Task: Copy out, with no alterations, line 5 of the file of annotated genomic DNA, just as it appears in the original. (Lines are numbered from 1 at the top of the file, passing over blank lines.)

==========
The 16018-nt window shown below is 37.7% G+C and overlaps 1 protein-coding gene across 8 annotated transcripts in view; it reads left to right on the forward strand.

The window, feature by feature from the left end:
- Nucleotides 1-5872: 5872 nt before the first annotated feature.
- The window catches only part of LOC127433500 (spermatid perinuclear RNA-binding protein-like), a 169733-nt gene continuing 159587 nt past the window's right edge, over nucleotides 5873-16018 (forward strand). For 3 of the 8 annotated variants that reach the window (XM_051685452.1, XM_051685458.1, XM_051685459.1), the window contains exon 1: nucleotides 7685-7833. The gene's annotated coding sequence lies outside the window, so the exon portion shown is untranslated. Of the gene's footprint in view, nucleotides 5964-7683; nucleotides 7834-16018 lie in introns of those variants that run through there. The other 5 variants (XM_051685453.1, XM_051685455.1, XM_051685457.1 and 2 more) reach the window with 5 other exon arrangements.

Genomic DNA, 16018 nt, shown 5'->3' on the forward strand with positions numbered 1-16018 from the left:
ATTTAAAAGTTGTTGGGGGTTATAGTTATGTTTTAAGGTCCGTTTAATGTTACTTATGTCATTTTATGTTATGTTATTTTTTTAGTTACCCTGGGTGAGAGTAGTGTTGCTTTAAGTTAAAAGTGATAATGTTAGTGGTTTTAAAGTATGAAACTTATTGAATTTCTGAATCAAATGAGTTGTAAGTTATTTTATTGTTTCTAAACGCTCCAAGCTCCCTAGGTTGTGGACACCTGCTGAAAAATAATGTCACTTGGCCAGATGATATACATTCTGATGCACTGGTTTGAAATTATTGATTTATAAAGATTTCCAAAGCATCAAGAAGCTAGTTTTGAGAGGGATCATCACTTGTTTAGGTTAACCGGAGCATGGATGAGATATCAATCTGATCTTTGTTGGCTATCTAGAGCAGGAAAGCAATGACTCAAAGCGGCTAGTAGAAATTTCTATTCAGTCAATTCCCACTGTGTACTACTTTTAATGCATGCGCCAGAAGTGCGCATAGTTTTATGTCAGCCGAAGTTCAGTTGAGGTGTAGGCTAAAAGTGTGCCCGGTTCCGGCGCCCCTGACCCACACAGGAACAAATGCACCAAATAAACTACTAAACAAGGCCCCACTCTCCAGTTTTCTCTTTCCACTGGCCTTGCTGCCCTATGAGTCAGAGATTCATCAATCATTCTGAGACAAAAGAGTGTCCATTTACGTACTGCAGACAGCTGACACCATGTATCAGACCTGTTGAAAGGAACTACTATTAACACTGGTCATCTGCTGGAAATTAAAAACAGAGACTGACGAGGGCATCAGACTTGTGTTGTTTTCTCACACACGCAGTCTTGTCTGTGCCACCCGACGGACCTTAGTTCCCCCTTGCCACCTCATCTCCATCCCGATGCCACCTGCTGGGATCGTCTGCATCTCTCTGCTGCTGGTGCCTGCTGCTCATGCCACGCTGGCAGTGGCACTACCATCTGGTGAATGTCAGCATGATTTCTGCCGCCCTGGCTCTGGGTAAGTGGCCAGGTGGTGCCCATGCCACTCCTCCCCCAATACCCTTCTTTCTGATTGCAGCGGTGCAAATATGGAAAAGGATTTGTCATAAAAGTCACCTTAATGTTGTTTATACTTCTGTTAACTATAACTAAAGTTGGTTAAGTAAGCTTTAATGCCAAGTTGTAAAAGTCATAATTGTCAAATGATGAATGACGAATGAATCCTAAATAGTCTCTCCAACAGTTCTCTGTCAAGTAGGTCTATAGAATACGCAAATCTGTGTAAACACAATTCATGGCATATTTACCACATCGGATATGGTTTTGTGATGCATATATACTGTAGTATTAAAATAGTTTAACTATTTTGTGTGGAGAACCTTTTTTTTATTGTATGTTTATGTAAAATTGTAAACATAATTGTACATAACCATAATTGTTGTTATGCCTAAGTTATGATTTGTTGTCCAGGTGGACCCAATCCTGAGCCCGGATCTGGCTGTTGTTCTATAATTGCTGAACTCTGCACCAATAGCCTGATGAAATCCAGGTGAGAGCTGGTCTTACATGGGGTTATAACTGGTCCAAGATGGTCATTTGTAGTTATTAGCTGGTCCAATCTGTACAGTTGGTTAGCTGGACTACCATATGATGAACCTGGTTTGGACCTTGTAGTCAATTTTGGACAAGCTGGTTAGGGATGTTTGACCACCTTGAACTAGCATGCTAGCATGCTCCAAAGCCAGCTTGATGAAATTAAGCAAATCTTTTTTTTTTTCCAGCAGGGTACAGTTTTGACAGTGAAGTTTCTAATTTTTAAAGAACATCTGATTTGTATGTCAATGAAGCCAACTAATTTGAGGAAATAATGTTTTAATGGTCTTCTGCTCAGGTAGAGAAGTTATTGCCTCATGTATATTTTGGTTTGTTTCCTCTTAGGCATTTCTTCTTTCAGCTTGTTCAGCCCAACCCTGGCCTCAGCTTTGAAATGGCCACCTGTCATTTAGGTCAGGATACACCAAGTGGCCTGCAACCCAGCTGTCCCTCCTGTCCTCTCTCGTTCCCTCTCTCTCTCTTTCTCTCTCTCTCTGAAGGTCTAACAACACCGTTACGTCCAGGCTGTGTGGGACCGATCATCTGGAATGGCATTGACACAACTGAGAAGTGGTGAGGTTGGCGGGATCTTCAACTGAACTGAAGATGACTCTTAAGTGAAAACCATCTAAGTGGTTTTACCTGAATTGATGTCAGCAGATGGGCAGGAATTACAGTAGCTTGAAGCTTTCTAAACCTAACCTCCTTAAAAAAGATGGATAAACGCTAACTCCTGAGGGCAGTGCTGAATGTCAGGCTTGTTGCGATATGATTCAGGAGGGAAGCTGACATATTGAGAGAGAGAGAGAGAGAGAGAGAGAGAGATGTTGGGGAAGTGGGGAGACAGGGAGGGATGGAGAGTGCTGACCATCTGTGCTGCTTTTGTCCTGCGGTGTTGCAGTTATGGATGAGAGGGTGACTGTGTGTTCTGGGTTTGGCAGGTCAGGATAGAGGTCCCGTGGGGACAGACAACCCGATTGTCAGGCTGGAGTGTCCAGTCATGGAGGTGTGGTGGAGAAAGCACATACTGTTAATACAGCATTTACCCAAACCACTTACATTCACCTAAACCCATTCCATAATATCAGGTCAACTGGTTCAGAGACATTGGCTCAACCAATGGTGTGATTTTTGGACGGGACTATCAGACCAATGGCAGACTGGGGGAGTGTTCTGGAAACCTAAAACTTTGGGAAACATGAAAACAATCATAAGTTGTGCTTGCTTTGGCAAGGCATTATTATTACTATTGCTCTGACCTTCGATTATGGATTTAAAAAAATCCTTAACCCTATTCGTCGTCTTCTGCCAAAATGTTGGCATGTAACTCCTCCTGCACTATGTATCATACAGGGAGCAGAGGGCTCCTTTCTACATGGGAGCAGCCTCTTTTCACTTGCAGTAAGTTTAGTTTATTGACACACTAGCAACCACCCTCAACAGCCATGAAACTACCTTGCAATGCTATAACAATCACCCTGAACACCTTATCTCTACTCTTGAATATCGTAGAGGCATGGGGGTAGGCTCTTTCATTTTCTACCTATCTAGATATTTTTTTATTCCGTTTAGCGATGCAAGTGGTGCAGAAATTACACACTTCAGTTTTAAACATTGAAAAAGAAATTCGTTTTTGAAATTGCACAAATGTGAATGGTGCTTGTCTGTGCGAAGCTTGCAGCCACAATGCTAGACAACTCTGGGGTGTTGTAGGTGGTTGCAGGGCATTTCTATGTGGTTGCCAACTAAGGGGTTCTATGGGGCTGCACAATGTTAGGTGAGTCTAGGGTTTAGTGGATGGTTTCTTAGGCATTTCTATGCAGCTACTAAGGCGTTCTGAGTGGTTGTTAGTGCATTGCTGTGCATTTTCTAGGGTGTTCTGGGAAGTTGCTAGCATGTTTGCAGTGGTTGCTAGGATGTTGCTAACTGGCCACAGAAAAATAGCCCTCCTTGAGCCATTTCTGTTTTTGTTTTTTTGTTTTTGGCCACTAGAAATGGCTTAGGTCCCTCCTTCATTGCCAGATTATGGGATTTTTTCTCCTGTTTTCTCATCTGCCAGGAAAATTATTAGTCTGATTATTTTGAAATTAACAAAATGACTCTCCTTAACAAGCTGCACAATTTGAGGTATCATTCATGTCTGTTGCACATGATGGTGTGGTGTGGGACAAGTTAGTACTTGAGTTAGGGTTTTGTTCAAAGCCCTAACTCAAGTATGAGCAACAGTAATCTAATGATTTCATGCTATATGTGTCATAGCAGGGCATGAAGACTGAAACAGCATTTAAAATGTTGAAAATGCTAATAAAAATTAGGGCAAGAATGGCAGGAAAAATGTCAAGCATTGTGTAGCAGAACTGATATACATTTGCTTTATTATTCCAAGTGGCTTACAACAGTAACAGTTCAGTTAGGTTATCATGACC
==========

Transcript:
Genomic DNA, 16018 nt, shown 5'->3' on the forward strand with positions numbered 1-16018 from the left: